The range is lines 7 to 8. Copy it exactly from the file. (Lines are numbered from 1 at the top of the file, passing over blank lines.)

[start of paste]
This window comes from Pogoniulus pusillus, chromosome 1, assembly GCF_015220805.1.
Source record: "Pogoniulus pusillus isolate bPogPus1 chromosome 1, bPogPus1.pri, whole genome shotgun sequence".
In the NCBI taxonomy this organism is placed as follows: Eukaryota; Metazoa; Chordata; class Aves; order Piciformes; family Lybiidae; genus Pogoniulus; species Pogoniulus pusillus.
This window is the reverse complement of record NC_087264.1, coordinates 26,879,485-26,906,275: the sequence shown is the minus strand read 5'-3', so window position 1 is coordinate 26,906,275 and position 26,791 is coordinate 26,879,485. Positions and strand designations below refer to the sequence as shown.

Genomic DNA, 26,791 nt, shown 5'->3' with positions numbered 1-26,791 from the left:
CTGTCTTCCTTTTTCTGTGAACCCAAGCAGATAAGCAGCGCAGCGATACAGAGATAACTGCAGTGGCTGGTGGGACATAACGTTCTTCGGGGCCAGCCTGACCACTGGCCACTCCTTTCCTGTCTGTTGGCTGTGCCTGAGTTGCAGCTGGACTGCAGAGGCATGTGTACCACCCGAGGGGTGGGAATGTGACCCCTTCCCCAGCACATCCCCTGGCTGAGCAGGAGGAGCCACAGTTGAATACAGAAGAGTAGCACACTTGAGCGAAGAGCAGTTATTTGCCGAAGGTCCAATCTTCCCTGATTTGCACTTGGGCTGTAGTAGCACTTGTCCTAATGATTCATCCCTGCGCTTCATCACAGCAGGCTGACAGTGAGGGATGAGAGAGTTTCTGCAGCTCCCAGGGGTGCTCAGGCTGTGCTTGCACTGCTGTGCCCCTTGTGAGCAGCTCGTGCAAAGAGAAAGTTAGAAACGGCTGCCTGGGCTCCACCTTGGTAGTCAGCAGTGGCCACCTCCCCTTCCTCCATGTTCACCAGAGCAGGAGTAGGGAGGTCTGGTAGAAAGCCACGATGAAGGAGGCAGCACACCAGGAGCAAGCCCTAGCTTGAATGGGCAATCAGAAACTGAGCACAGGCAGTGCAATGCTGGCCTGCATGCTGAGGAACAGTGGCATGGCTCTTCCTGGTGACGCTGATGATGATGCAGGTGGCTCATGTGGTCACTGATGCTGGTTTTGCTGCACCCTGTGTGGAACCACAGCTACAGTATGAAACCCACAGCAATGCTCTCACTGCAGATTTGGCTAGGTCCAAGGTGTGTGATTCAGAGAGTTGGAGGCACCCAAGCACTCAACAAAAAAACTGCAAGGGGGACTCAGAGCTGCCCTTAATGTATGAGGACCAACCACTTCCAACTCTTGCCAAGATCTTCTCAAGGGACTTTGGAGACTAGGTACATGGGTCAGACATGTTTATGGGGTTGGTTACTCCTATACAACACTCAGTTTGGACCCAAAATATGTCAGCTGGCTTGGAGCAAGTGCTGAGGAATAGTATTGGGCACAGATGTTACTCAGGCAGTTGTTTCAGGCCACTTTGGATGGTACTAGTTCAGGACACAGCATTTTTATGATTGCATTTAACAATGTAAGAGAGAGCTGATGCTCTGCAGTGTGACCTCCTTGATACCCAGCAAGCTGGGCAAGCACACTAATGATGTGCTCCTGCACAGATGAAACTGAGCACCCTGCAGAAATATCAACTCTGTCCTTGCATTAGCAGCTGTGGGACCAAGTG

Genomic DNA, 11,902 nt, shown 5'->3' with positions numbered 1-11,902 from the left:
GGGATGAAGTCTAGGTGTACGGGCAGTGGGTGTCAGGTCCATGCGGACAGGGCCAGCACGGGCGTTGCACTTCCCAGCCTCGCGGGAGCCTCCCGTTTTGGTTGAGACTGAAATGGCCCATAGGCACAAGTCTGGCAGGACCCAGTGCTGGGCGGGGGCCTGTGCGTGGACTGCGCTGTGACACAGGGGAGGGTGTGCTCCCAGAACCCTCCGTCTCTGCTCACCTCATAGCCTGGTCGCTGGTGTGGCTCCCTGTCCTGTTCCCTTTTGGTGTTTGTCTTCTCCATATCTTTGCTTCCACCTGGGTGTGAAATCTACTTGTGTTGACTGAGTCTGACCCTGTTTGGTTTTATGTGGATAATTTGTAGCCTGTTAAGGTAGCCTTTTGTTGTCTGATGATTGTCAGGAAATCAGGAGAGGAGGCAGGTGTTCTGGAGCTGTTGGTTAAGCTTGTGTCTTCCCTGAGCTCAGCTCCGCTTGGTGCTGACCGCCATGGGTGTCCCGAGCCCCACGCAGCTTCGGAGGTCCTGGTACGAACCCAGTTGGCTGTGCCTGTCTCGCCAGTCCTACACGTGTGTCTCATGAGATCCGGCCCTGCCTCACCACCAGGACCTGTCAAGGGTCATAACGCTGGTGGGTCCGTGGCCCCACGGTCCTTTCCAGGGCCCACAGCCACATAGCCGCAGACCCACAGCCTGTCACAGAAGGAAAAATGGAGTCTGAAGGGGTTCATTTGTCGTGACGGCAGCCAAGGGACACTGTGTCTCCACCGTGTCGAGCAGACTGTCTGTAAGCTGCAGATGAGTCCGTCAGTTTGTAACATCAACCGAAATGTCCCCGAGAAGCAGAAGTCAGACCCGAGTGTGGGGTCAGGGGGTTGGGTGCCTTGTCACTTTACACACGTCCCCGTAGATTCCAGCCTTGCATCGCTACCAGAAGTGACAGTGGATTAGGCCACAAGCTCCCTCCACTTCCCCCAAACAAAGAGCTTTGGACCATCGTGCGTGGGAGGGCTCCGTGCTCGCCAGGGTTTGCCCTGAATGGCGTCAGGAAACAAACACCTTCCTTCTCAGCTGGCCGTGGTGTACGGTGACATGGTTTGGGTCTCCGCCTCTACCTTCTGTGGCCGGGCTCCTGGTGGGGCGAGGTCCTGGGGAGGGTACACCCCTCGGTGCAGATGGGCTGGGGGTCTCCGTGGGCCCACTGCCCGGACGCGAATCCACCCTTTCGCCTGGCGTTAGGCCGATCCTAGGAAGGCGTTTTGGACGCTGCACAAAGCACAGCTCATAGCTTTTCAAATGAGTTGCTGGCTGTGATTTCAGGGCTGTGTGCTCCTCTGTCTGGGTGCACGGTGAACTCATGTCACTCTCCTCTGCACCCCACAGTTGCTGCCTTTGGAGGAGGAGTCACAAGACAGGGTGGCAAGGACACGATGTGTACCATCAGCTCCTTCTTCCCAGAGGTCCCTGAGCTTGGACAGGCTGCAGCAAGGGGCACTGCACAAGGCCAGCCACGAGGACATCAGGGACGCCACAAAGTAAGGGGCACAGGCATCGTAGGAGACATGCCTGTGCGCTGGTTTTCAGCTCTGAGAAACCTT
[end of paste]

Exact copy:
Genomic DNA, 11,902 nt, shown 5'->3' with positions numbered 1-11,902 from the left:
GGGATGAAGTCTAGGTGTACGGGCAGTGGGTGTCAGGTCCATGCGGACAGGGCCAGCACGGGCGTTGCACTTCCCAGCCTCGCGGGAGCCTCCCGTTTTGGTTGAGACTGAAATGGCCCATAGGCACAAGTCTGGCAGGACCCAGTGCTGGGCGGGGGCCTGTGCGTGGACTGCGCTGTGACACAGGGGAGGGTGTGCTCCCAGAACCCTCCGTCTCTGCTCACCTCATAGCCTGGTCGCTGGTGTGGCTCCCTGTCCTGTTCCCTTTTGGTGTTTGTCTTCTCCATATCTTTGCTTCCACCTGGGTGTGAAATCTACTTGTGTTGACTGAGTCTGACCCTGTTTGGTTTTATGTGGATAATTTGTAGCCTGTTAAGGTAGCCTTTTGTTGTCTGATGATTGTCAGGAAATCAGGAGAGGAGGCAGGTGTTCTGGAGCTGTTGGTTAAGCTTGTGTCTTCCCTGAGCTCAGCTCCGCTTGGTGCTGACCGCCATGGGTGTCCCGAGCCCCACGCAGCTTCGGAGGTCCTGGTACGAACCCAGTTGGCTGTGCCTGTCTCGCCAGTCCTACACGTGTGTCTCATGAGATCCGGCCCTGCCTCACCACCAGGACCTGTCAAGGGTCATAACGCTGGTGGGTCCGTGGCCCCACGGTCCTTTCCAGGGCCCACAGCCACATAGCCGCAGACCCACAGCCTGTCACAGAAGGAAAAATGGAGTCTGAAGGGGTTCATTTGTCGTGACGGCAGCCAAGGGACACTGTGTCTCCACCGTGTCGAGCAGACTGTCTGTAAGCTGCAGATGAGTCCGTCAGTTTGTAACATCAACCGAAATGTCCCCGAGAAGCAGAAGTCAGACCCGAGTGTGGGGTCAGGGGGTTGGGTGCCTTGTCACTTTACACACGTCCCCGTAGATTCCAGCCTTGCATCGCTACCAGAAGTGACAGTGGATTAGGCCACAAGCTCCCTCCACTTCCCCCAAACAAAGAGCTTTGGACCATCGTGCGTGGGAGGGCTCCGTGCTCGCCAGGGTTTGCCCTGAATGGCGTCAGGAAACAAACACCTTCCTTCTCAGCTGGCCGTGGTGTACGGTGACATGGTTTGGGTCTCCGCCTCTACCTTCTGTGGCCGGGCTCCTGGTGGGGCGAGGTCCTGGGGAGGGTACACCCCTCGGTGCAGATGGGCTGGGGGTCTCCGTGGGCCCACTGCCCGGACGCGAATCCACCCTTTCGCCTGGCGTTAGGCCGATCCTAGGAAGGCGTTTTGGACGCTGCACAAAGCACAGCTCATAGCTTTTCAAATGAGTTGCTGGCTGTGATTTCAGGGCTGTGTGCTCCTCTGTCTGGGTGCACGGTGAACTCATGTCACTCTCCTCTGCACCCCACAGTTGCTGCCTTTGGAGGAGGAGTCACAAGACAGGGTGGCAAGGACACGATGTGTACCATCAGCTCCTTCTTCCCAGAGGTCCCTGAGCTTGGACAGGCTGCAGCAAGGGGCACTGCACAAGGCCAGCCACGAGGACATCAGGGACGCCACAAAGTAAGGGGCACAGGCATCGTAGGAGACATGCCTGTGCGCTGGTTTTCAGCTCTGAGAAACCTT